Donohoe Research Group

University of Oxford


Synthetic Electrochemistry

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Electrochemistry can offer a clean and efficient method for the selective oxidation or reduction of organic molecules and can accomplish transformations that are quite different from those realized by chemical reagents. Moreover the use of electricity means that the use of environmentally undesirable redox species based on Cr, Os, Mn, etc is avoided; it is green as well as powerful. Industrial applications of electro-organic synthesis are increasingly appealing but only a few are well-established, the most notable being the Monsanto synthesis of nylon-66. At the same time of course the huge commercial use of electrolysis in the formation of chlorine, sodium hydroxide and aluminium is noteworthy.

Despite the clear benefits of electrochemical synthesis it is our view that the potential benefits in sectors such as the pharmaceutical, agrochemical and fine chemical sectors of the chemical industry have yet to be remotely realized. Discussions with industrialists, and our own insights, suggest that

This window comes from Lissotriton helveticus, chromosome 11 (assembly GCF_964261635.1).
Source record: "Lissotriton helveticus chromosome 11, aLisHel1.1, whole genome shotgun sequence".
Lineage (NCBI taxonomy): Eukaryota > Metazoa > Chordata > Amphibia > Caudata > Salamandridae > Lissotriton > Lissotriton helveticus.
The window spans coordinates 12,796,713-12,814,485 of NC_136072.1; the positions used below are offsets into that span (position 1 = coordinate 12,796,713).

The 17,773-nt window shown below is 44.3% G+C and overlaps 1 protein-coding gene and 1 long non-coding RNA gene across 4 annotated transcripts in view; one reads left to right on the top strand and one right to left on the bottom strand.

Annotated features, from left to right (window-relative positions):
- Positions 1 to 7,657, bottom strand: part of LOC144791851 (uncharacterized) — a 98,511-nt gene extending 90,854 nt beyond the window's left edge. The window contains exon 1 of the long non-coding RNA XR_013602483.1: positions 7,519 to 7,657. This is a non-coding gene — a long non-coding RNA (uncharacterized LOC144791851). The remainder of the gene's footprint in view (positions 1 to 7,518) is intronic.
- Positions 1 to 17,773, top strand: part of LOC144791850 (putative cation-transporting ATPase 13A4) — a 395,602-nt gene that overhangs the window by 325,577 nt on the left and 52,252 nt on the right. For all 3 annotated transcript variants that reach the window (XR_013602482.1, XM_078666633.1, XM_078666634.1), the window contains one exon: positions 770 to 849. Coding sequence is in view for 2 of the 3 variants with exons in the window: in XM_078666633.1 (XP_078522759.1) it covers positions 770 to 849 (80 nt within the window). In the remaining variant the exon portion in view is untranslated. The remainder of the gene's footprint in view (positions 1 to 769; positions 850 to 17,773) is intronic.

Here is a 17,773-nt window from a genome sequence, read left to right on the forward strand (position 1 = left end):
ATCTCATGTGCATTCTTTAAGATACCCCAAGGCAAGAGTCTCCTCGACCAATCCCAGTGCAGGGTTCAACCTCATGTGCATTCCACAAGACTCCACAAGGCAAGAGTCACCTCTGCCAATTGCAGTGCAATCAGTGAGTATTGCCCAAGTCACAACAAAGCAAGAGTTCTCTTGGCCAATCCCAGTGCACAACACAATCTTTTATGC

the major inhibiting factor for the companies wishing to explore electrochemical synthetic methods is the lack of expertise and knowledge within their research personnel who are typically trained synthetic chemists but who lack the background, expertise or confidence to start using electrochemical methodology from scratch.

We have been successfully collaborating in the area of organic electrochemical synthesis for some years and the outputs of this research are summarized elsewhere on this site. In the course of our work we have jointly developed the skills recognized as essential to initiate electrochemical projects but largely absent in the chemical industry. We are interested in synergistically collaborating with the latter to take on board the investigation and partial scale-up of electrochemical transformations and developing projects supported and funded by the sector. Please get in contact if you wish to explore possibilities!

Tim Donohoe and Richard Compton